Cheaper China made knock-offs seem to be the worst of the lot. The less expensive prices are tempting to many people, but even these aren’t cheap. The more expensive models can sell for $1500 -$1700, while the cheaper ones sell for between $350-$500.

If you’re considering buying one of these products for your family, the National Fire Marshal Association offers these safety recommendations:

·      Make sure the hoverboard is compliant with federal standards, inspections, and certifications, it will have a mark on it or indicate such on its packaging, on the device itself, or on its charging equipment. Devices not bearing a mark indicating compliance likely have not been tested to meet minimum safety standards.

·      When buying online, verify that the device meets applicable standards. There are many of these products on the market, and many may not meet this country's inspection and safety requirements. Those that do will indicate such on the packaging, and on the device or its charging equipment.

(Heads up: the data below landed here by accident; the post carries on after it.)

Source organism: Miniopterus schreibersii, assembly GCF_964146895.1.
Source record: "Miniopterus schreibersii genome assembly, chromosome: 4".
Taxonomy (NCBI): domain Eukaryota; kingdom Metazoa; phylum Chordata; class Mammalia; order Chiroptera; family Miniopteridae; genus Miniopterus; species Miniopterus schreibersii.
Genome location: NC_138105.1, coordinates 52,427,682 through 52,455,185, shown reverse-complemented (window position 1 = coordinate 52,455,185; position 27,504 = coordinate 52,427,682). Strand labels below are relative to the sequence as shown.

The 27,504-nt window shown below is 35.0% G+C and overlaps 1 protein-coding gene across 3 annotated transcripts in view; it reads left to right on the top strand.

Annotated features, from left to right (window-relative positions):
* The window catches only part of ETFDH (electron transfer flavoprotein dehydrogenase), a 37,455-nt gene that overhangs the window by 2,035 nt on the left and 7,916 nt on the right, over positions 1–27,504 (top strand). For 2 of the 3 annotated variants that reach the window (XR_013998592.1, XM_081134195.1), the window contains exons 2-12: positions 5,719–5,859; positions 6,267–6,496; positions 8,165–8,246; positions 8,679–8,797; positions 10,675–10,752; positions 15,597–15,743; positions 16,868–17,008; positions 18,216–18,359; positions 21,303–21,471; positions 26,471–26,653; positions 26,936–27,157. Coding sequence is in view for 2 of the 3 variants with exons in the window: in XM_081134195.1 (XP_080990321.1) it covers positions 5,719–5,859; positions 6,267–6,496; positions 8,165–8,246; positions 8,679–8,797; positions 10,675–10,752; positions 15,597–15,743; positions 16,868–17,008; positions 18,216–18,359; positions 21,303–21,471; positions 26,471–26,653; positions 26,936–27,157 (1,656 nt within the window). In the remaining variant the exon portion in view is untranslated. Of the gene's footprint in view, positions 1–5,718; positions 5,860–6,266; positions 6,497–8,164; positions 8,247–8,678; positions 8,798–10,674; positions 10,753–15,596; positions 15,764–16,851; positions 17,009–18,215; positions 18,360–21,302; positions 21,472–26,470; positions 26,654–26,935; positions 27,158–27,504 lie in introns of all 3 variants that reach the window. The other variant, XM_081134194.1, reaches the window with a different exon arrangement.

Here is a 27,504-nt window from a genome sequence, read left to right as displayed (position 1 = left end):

·      Buy a device with a warranty, or buy it in person at a brick and mortar store. If you are buying online, buy from a reputable source. Also, check with your retailer regarding the safety of the device you are purchasing.

When charging your self-balancing scooter or hoverboard:

·      After it has been used, give the device time to cool off prior to charging.

·      Do not leave the device unattended while it is charging. Someone should be able to observe the device during its recharging time.

·      Do not overcharge the device; follow manufacturer's recommended charging times and do not leave device plugged into an outlet overnight.

·      Do not use imitation electrical chargers, as they may be unsafe.

·      Keep to one plug per socket.